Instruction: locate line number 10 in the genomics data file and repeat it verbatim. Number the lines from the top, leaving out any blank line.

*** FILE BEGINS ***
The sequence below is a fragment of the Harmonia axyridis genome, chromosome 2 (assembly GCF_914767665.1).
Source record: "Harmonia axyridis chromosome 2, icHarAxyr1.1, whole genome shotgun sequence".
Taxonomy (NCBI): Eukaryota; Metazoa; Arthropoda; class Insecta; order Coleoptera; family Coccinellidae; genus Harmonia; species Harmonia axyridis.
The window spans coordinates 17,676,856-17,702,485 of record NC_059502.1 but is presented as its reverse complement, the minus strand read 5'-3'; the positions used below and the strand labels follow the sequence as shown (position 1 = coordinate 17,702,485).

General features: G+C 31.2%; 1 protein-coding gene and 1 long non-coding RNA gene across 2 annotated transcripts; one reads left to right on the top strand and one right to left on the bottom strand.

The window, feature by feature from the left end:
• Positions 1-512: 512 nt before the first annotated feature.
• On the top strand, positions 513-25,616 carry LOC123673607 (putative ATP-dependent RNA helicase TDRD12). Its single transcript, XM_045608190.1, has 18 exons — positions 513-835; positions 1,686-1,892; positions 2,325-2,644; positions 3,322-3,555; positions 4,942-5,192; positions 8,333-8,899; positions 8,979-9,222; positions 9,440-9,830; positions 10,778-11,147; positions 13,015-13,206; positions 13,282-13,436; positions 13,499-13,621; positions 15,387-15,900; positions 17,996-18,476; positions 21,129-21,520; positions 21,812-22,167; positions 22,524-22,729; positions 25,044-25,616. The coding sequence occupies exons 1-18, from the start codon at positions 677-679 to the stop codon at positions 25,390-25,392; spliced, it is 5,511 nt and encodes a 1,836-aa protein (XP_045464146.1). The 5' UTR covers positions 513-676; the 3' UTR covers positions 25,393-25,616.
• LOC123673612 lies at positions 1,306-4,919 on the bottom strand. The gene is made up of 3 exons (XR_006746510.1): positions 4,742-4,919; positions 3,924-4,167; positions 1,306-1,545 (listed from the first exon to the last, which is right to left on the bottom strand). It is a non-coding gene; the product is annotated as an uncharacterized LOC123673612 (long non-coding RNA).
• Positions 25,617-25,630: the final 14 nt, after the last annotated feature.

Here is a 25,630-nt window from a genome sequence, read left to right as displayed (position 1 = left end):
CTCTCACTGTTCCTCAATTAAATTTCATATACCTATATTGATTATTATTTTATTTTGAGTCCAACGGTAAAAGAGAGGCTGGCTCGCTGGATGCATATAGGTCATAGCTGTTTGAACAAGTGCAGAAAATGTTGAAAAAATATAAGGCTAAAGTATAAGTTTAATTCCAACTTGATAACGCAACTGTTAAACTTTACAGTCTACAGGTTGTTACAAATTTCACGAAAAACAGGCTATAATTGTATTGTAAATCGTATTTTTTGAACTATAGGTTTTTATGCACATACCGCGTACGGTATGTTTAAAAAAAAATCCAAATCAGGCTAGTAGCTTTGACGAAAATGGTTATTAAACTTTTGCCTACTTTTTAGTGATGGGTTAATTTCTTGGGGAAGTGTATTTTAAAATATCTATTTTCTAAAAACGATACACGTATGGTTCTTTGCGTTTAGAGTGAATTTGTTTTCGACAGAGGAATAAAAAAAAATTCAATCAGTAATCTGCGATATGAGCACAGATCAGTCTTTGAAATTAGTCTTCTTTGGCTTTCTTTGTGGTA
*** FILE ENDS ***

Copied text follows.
• Positions 25,617-25,630: the final 14 nt, after the last annotated feature.